Louis Menand has a nice piece on the New Yorker about diary-keeping:
"The impulse to keep a diary is to actual diaries as the impulse to go
on a diet is to actual slimness. Most of us do wish that we were slim
diarists. It’s not that we imagine that we would be happier if we kept
a diary; we imagine that we would be better—that diarizing is a
natural, healthy thing, a sign of vigor and purpose, a statement, about
life, that we care, and that non-diarizing or, worse, failed
diarizing is a confession of moral inertia, an acknowledgment, even, of
the ultimate pointlessness of one’s being in the world. Still,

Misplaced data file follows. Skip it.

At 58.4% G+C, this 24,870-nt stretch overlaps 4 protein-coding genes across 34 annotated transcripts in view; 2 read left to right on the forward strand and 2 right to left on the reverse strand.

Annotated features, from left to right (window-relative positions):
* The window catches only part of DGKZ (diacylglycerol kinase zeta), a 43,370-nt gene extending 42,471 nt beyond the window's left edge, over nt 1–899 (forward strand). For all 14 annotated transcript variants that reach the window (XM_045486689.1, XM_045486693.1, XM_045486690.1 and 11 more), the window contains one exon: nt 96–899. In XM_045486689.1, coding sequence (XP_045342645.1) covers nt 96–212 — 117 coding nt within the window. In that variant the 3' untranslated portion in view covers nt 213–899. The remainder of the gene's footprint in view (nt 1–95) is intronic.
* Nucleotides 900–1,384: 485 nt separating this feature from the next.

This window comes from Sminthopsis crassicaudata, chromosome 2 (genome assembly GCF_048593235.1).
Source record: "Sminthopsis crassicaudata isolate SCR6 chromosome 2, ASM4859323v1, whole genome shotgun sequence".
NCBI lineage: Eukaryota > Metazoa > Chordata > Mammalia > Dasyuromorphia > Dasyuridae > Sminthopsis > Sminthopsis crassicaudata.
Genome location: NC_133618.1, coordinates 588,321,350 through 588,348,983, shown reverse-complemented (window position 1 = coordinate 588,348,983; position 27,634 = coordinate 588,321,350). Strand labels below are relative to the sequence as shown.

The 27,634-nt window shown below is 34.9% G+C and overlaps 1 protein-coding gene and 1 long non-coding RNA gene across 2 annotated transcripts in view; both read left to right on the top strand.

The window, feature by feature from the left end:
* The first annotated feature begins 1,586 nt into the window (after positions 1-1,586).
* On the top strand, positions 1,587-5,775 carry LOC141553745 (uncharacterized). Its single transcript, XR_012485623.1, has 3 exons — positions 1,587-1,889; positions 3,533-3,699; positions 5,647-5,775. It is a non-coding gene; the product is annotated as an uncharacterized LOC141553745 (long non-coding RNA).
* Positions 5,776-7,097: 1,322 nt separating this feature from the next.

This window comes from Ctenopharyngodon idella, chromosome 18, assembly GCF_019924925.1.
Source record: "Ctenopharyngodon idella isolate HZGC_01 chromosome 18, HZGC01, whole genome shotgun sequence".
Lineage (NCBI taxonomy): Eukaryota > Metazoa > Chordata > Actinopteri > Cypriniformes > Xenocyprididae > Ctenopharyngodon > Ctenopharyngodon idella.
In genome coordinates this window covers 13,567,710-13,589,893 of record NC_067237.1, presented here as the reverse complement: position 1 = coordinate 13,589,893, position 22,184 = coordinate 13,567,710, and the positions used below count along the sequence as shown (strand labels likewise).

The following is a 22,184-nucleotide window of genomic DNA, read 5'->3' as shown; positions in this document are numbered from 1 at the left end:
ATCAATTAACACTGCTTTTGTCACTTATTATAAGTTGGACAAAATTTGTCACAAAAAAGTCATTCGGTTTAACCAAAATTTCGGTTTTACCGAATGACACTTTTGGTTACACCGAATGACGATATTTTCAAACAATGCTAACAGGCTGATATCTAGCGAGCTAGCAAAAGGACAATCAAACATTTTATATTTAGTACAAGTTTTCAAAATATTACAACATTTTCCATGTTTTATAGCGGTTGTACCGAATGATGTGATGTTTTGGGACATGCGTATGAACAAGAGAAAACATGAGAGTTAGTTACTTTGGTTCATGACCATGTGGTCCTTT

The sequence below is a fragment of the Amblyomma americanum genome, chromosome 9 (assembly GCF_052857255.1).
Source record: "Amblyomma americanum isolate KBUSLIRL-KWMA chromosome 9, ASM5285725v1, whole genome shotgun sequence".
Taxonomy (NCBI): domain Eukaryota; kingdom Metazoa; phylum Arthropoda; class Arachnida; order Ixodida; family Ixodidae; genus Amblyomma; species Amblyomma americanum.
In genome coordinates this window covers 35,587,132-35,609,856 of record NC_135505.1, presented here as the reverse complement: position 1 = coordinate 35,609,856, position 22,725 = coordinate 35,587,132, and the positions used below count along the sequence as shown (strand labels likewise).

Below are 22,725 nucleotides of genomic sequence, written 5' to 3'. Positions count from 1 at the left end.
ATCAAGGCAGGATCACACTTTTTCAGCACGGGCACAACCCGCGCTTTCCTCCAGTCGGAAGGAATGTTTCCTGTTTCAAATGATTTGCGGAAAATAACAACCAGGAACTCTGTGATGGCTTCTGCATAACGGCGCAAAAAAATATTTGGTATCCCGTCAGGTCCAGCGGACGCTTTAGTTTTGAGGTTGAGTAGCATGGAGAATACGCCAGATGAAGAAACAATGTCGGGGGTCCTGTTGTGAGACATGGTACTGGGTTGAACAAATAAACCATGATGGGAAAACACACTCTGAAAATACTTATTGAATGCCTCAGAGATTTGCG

rationally considered, what is natural or healthy about writing down
what happened every day in a book that no one else is supposed to read?
Isn’t there something a little O.C.D. about this kind of behavior?
Writing is onerous (especially with an ultra-thin pencil)—writing feels
like work because it is work—and, day by day, life is pretty
routine, repetitive, and, we should face it, boring. So why do a few
keep diaries, when diary-keeping is, for many, too much?…"
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